I asked Fontleve why adherents of Paganism would be interested in participating in these obviously biased interfaith initiatives. Does the SAPC support the revision of legalized abortion and same-sex marriages as proposed by the current NILC membership? “The Constitution grants us the right to inclusion and equal treatment. I believe the SAPC’s presence on both the NILC and the NRLF will ensure that religious policies and dialogue maintain respect for the rights of minorities who do not necessarily agree with the conservative views and positions expressed by members of these organizations. We’d like the right to participate and contribute constructively to our Nation’s spiritual and moral values.”

The diversity of re-emerging and new religious expressions that constructively co-exist under the banner of modern Paganism should serve as a lesson in religious tolerance; Pagans are not afraid of religious diversity. Their deliberate exclusion from national interfaith initiatives such as the MRM, NRLF and NILC must be seen as contrary to the spirit and letter of not only the Bill of Rights, but also of the expressed intent and purpose of the very movements, forums and councils that in practice exclude South African citizens on the basis of their religious affiliation. Pagans say excluding Pagan religious leaders from inter-religious participation amounts to religious discrimination. In the words of the Greek pagan philosopher Aristotle, “all virtue is summed up in dealing justly” with Pagans.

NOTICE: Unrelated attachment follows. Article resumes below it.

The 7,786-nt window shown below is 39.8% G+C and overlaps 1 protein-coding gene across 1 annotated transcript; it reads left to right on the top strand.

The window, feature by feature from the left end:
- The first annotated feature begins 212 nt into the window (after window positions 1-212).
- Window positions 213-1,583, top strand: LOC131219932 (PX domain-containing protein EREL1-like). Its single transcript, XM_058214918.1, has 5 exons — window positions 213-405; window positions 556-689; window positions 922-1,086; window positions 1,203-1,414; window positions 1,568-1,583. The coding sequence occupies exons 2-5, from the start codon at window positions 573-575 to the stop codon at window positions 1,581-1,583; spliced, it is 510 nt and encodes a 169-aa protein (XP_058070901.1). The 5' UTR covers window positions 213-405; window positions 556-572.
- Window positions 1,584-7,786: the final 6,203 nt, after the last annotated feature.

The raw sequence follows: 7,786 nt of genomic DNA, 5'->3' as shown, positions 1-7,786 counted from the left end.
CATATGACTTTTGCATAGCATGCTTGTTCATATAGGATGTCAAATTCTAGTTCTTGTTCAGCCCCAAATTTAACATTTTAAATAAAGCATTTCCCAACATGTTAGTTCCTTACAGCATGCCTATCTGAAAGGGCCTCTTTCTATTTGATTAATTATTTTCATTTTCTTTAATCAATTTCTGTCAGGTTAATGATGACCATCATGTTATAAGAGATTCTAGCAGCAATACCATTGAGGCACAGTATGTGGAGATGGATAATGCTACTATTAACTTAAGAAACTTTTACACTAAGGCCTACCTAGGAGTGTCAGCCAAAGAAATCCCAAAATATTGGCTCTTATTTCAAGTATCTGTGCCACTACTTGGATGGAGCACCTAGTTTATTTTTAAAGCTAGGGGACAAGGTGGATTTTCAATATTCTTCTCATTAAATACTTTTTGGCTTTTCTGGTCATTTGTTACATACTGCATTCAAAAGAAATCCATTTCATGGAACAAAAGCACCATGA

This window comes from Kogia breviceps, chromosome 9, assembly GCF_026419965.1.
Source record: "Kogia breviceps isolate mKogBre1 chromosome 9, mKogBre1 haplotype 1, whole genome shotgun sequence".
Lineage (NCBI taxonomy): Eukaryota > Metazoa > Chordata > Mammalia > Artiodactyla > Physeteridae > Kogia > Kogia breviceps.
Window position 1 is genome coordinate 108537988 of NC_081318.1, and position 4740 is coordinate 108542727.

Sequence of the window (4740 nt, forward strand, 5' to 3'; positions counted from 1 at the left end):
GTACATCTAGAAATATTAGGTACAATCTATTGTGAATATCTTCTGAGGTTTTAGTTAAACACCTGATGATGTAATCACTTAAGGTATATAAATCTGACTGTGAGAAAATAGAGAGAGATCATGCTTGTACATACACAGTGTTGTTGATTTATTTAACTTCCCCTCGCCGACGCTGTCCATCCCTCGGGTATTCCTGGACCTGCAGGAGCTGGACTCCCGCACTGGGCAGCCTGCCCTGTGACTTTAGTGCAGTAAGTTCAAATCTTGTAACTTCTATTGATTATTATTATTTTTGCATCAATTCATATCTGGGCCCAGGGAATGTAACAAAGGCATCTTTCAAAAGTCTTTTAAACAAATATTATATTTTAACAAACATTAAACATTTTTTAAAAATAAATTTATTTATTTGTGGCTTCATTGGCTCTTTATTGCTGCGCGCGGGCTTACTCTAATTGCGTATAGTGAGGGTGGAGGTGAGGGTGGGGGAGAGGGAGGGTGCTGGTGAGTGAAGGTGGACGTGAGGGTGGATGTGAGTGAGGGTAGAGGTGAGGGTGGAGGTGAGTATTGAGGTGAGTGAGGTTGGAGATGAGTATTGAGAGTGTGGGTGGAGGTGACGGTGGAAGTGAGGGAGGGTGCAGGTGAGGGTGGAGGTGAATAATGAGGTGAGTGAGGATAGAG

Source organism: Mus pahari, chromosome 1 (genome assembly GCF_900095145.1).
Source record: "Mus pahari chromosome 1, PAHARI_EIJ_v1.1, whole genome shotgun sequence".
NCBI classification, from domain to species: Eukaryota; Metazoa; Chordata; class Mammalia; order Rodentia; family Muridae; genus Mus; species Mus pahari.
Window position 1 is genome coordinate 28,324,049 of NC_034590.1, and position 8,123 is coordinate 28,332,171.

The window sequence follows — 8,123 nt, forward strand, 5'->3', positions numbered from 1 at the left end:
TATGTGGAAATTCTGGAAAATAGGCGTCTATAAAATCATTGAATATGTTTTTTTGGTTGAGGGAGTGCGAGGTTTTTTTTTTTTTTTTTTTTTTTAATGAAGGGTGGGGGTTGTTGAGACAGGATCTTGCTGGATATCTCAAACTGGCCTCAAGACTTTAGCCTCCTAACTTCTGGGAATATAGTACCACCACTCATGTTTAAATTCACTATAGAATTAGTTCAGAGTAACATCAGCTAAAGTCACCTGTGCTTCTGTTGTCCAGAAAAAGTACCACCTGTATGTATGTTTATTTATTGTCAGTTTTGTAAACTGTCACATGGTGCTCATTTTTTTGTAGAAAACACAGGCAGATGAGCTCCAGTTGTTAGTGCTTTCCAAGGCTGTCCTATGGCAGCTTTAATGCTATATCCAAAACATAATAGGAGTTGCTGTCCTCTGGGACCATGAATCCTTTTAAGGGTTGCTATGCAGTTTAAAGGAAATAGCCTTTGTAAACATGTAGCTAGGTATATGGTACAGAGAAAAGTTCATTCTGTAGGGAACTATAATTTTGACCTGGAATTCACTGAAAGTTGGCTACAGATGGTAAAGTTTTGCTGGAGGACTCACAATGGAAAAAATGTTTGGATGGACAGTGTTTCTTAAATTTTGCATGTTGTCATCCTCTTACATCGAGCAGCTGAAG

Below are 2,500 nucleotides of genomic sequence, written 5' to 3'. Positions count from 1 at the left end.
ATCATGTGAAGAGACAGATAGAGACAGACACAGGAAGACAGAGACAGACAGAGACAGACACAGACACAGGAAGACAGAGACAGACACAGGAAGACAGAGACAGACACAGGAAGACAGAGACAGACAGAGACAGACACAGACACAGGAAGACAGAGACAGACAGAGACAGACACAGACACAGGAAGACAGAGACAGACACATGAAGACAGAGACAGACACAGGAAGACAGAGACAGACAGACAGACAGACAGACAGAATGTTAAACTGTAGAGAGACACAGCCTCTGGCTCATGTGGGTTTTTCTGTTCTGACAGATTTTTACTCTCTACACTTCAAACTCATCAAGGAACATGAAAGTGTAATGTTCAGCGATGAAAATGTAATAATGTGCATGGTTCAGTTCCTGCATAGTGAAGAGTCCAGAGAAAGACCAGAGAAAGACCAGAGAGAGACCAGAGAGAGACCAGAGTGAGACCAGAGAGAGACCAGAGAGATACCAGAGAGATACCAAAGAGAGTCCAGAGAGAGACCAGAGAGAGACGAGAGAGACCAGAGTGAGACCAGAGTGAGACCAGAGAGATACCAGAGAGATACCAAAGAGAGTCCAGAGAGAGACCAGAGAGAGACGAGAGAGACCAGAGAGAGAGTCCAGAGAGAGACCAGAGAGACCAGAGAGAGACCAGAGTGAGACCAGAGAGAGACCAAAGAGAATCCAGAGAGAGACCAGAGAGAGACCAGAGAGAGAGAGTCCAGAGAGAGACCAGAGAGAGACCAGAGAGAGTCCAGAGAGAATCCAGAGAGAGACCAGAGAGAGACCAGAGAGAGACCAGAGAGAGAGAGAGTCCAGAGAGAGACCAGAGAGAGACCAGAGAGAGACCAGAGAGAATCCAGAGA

The Moral Regeneration Movement, National Interfaith Leaders Council and National Religious Leaders Forum were given an opportunity to respond to this article but declined comment.


[0] Paganism, with a capital ‘P’, refers to the modern renewal and revival of the ancient religious, spiritual and ritual practices of pre-Christian European peoples. Modern Pagans have reclaimed the term ‘Paganism’ as an over-arching definition for reconstructed pre-Christian, and largely European religions (also referred to by some as Ethnic European Religions), that includes some post-Christian neo-Pagan syncretic religions. Modern Paganism is characterized by a diversity of spirituality, belief and religious practice, and by tolerance of religious and theological diversity.

paganism, with a small ‘p’, is a generalized term used by Christians from the fourth century to refer to pre-Christian religious belief systems and practices. Today the term is commonly used to collectively define very diverse and divergent pre-Christian cultures and religions, cultures and religions which did not, or do not necessarily identify themselves as ‘pagan’.

[1] Journalist Mmanaledi Mataboge and the Mail & Guardian editor was informed of the incorrect report on NILC religious membership in ‘Why ANC dumped council of churches’ (18 September 2009) in September 2009. The request for correction was ignored. Pagans were not given an opportunity for comment.

[2] Asatru, which translates as “faith in the gods”, is one of many religions that are collectively referred to as Paganism. Asatru is a re-emerging polytheistic faith that finds its pre-Christian origins in the faiths of Nordic and Germanic peoples.

[3] Stregheria is Italian Witchcraft. A Strega is a Witch. Modern Stregheria is a witchcraft-based religion that incorporates ancestral veneration and a pantheon of pre-Christian Etruscan and Roman Gods and Goddesses.


This article was first published on Tuesday, April 13, 2010 on Newstime.co.za